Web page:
ClinVar Miner

Submissions for variant NM_000071.2(CBS):c.146C>T (p.Pro49Leu) (rs148865119)

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Total submissions: 7
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Submitter RCV SCV Clinical significance Condition Last evaluated Review status Method Comment
GeneDx RCV000200523 SCV000249719 likely pathogenic not provided 2021-08-18 criteria provided, single submitter clinical testing In silico analysis supports that this missense variant has a deleterious effect on protein structure/function; Reported in ClinVar as pathogenic or likely pathogenic (ClinVar Variant ID# 212872; Landrum et al., 2016); This variant is associated with the following publications: (PMID: 21520339, 23974653, 28550590, 12124992, 25218699, 9587029, 18280597, 20506325, 23733603, 29352562, 32768567, 33848968, 31589614, 22985361, 25331909, 20308073, 28421128, 25087612, 10338090, 22612060)
Ambry Genetics RCV000242293 SCV000317366 pathogenic Cardiovascular phenotype 2020-09-01 criteria provided, single submitter clinical testing The p.P49L pathogenic mutation (also known as c.146C>T), located in coding exon 1 of the CBS gene, results from a C to T substitution at nucleotide position 146. The proline at codon 49 is replaced by leucine, an amino acid with similar properties. This mutation was detected in a patient with homocystinuria, who also had an in-frame deletion and was pyridoxine responsive (De Franchis R, et al. Eur J Pediatr. 1998;157:S67-70). In addition this alteration was observed in conjunction with a splice site mutation in a patient who presented with deep vein thrombosis along with cardiac, ocular, and skeletal symptoms; however, information on phase was not provided (Evangelisti L, Int. J. Cardiol. 2009 May; 134(2):251-4). This alteration has been reported in an individual with a history of severe thoracic aortic aneurysm, but who also harbored an ACTA2 variant (Landis BJ et al. J Cardiovasc Transl Res, 2017 May; [epub ahead of print]). In another study, this mutation was detected in a mildly affected patient and his asymptomatic sister, both of whom carried a mild mutation in the other CBS allele. Functional studies showed that p.P49L was associated with mildly reduced enzyme activity (about 75% of the wild type) (Cozar M, et al. Hum Mutat. 2011;32(7):835-842). A further study determined that protein expression in fibroblasts from a homozygous individual were decreased. In addition, both protein levels and enzymatic activity were reduced to approximately 40% when expressed in vitro. However, the protein maintained normal response levels to its activator protein (Mendes J. Inherit. Metab Dis. 2014;37(2):25-254). Based on the supporting evidence, this alteration is interpreted as a disease-causing mutation.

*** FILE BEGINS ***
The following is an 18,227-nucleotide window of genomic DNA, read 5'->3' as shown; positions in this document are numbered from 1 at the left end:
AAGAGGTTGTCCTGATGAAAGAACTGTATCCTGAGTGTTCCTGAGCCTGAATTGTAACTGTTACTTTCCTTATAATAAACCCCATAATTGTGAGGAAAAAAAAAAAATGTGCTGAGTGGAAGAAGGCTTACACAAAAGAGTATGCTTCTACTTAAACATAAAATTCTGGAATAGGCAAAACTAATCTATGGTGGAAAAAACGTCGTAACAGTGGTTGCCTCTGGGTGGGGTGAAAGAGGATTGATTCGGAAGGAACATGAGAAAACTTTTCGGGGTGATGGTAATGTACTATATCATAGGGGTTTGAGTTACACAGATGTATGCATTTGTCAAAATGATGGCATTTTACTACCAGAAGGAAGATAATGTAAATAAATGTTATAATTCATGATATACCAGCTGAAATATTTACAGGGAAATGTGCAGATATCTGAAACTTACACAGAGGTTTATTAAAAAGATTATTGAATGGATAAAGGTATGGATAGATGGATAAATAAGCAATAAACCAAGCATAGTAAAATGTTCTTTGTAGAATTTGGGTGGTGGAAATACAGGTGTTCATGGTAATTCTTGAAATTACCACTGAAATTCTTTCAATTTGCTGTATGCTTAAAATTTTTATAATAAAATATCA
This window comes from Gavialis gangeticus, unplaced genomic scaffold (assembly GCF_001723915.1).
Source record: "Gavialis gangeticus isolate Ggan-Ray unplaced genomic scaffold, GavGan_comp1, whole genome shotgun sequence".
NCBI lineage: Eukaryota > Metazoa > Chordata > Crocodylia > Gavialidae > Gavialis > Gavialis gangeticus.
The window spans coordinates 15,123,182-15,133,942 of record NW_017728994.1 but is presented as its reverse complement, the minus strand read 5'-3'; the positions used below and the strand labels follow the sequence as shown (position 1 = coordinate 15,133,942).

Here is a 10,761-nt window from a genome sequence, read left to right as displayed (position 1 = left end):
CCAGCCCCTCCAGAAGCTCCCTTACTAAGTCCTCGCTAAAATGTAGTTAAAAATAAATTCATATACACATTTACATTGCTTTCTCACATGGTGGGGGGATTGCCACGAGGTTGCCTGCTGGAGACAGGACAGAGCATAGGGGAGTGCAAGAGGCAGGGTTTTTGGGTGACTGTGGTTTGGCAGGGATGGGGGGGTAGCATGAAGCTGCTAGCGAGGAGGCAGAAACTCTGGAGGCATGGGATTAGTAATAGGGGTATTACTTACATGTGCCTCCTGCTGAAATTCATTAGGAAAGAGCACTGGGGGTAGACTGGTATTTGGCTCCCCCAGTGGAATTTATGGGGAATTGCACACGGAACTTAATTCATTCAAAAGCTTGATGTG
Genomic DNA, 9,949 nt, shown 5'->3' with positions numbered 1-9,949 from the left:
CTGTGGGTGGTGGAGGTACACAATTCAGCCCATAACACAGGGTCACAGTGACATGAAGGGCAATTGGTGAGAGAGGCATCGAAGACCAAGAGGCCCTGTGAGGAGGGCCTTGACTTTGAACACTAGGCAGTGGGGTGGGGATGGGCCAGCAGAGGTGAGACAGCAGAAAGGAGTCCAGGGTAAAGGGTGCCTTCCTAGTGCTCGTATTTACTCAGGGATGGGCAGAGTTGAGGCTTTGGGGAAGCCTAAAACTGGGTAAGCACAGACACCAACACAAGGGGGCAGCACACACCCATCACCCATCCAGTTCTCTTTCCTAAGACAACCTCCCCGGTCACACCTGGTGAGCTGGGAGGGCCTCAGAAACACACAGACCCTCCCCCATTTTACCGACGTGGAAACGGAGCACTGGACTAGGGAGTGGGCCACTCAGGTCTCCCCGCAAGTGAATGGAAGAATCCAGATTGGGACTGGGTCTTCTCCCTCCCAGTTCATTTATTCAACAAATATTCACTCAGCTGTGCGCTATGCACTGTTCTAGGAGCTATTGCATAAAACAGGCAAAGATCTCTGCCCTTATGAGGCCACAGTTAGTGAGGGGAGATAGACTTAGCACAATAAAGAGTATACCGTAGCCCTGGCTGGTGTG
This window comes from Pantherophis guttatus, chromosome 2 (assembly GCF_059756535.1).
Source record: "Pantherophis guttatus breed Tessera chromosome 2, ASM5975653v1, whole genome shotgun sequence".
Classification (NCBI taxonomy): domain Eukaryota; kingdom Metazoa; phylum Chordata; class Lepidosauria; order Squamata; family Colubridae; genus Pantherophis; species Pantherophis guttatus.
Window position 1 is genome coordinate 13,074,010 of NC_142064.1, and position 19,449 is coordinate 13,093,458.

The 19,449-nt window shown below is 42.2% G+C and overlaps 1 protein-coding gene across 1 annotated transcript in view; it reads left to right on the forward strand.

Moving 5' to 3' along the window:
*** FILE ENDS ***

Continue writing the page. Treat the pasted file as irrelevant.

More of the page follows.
Invitae RCV000410155 SCV000543521 likely pathogenic Classic homocystinuria 2020-10-25 criteria provided, single submitter clinical testing This sequence change replaces proline with leucine at codon 49 of the CBS protein (p.Pro49Leu). The proline residue is moderately conserved and there is a moderate physicochemical difference between proline and leucine. This variant is present in population databases (rs148865119, ExAC 0.03%). ClinVar contains an entry for this variant (Variation ID: 212872). This variant has been reported in individuals with homocystinuria (PMID: 9587029, 12124992, 21520339, 23733603, 23974653, 18280597, 25218699, 29352562) and was shown to segregate with intermittent homocystinuria in one family (PMID: 23733603). However, this variant did not segregate with homocystinuria in a second family (PMID: 21520339). ClinVar contains an entry for this variant (Variation ID: 212872). Experimental studies have shown that this missense change has a mild effect on protein expression and function (PMID: 21520339, 22985361, 23974653). This variant has been observed on the opposite chromosome (in trans) from a pathogenic variant in an individual affected with homocystinuria (Invitae database). This finding is consistent with autosomal recessive inheritance, and suggests that this variant contributes to disease. In summary, this variant has been found in affected individuals, occurring in trans with a second pathogenic CBS variant in one of them, and has been shown to have a mild effect on protein function. However, segregation studies are conflicting. In the absence of more definitive segregation evidence or functional data, at this time this change has been classified as Likely Pathogenic.